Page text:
As the competition season approached, practices became more frequent and intense. The week before ‘The Worlds’ would involve several extra practices.
I remember one night having just completed a gruelling MSR comprising a six part march, an eight part strathspey, and an eight part reel. Hardie made no comment but casually said, ‘We’ll try that again’!
By Gordon Ferguson
Yes, these were solid practices and we were ‘match fit’ by the time the season came round. The year Hardie brought the march Jeannie Carruthers into the repertoire we practiced it so much that Pipe Sergeant Andra Dowie commented that the birds in Grangemouth were whistling the tune!
Often before a major competition the ‘Glasgow Pipers’ – members of the band from the west – would be billeted with their counterparts or perhaps committee members from Grangemouth or Falkirk.
I had the good fortune to be hosted by Charlie Stuart one of our committee men [and father of Jimmy Stuart, the Barlinnie Highlander] and was treated like royalty by his lovely wife.
Muirheads was more than a group of pipers and drummers. It had a team of supporters and followers who turned up for every practice and ensured we were fed and watered. They also ensured that everything was attended to when we travelled to competitions so that we could concentrate on the job in hand, winning championships!
I attended four World Pipe Band Championships with Muriheads. The first was in Forfar in 1965 and it turned out a great disappointment for me. My old 214 Boys’ Brigade pal Dougie Elmslie and I had earned our spots in the band having only joined at the end of the previous season.
The band was playing well and we had won the first major of the season, the British. It was the first time that Muirheads had won this championship so Dougie and I were considered lucky charms by the other band members.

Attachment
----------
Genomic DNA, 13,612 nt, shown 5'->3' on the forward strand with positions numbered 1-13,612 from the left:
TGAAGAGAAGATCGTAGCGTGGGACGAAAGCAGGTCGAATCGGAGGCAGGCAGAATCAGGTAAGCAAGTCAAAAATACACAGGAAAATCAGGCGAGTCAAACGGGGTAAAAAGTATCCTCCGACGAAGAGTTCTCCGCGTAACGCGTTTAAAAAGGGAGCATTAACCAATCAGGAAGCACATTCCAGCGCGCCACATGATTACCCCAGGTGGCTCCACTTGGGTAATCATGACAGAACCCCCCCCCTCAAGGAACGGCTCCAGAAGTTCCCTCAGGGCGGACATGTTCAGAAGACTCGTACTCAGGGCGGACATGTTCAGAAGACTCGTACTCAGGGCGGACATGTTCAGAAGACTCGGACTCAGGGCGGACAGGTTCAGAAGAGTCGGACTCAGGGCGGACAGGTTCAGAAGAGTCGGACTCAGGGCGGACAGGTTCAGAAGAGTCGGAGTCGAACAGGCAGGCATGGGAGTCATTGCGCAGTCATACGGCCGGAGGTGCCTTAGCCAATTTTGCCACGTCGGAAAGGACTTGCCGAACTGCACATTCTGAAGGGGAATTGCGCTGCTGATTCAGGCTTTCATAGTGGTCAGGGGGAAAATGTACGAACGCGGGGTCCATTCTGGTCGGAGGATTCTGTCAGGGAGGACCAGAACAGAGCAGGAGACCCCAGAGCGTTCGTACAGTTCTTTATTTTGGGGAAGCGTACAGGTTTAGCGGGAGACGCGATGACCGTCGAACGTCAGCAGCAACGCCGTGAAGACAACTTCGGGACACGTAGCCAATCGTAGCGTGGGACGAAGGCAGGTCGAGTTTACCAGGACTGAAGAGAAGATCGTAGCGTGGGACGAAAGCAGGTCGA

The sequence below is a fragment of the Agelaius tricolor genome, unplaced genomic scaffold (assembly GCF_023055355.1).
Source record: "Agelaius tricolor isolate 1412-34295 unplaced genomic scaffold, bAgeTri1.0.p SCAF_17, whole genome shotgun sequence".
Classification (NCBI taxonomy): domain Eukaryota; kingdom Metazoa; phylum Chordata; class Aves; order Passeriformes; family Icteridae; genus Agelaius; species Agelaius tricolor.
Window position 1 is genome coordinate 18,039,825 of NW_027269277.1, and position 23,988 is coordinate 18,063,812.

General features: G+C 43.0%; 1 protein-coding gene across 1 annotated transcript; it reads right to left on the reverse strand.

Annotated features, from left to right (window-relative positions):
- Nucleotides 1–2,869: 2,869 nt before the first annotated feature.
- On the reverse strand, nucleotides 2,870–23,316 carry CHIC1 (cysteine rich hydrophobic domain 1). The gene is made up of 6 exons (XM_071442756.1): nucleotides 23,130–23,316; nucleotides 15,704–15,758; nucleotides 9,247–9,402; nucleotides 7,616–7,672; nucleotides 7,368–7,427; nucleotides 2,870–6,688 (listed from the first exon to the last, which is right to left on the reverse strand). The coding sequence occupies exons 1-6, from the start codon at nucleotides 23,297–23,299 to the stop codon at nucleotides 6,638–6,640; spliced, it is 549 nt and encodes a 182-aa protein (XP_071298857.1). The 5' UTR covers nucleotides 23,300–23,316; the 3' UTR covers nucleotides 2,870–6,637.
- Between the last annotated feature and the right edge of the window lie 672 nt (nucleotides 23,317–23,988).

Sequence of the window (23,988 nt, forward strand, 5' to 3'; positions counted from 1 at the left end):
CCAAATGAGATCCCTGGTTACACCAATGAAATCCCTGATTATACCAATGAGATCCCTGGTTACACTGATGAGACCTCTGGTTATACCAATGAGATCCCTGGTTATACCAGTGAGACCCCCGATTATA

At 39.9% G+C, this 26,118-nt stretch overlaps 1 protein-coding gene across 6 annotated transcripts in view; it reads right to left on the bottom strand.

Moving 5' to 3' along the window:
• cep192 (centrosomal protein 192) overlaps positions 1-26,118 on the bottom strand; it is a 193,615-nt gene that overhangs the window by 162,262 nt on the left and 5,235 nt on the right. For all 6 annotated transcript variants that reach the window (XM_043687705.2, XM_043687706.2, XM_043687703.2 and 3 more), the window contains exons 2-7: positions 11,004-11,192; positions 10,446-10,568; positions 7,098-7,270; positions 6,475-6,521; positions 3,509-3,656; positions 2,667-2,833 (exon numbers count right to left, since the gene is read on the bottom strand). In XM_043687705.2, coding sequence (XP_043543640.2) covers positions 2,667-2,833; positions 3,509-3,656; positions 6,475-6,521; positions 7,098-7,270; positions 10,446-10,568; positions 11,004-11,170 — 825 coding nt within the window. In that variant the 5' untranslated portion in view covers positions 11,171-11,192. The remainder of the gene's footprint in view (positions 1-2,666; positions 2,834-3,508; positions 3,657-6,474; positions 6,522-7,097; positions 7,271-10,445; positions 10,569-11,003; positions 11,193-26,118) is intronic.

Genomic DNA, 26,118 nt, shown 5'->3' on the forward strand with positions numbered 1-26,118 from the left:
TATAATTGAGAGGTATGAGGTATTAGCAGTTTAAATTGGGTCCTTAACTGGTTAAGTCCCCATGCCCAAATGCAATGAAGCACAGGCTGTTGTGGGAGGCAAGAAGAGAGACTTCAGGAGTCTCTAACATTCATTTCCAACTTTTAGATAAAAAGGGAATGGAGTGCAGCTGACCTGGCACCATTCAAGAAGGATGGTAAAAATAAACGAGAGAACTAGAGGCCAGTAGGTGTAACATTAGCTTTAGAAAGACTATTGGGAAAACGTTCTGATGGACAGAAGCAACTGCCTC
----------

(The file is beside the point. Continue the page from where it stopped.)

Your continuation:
Our preparations at Forfar were going well and we were virtually in the final tuning area when disaster struck! My chanter reed went ‘off’ and although Bob tried his best to rectify it in the precious minutes before entering the arena, it could not be revived and Bob asked me to stand aside.
We played with only 11 pipers rather than run the risk of spoiling the overall sound. Muirheads won that day, the first of their unbeaten five in a row for a civilian band. I think I shed a tear!
Being reigning champions is not always an enviable position to be in; everyone is trying to knock you off your pedestal. However we worked really hard in the off season and were ready to defend our title in Inverness the following year, 1966.
We left Grangemouth on the Friday night and stayed over at Carrbridge. There was a buzz of excitement on the bus and we practiced on chanters and pads for a large part of the journey.
Bob’s instructions to limit our alcohol intake to a single pint was strictly adhered to and we all had an early night.
Rather than drive the hour or so to Inverness in the morning, after a healthy breakfast, we spent hours practicing and perfecting our sound in the local hall.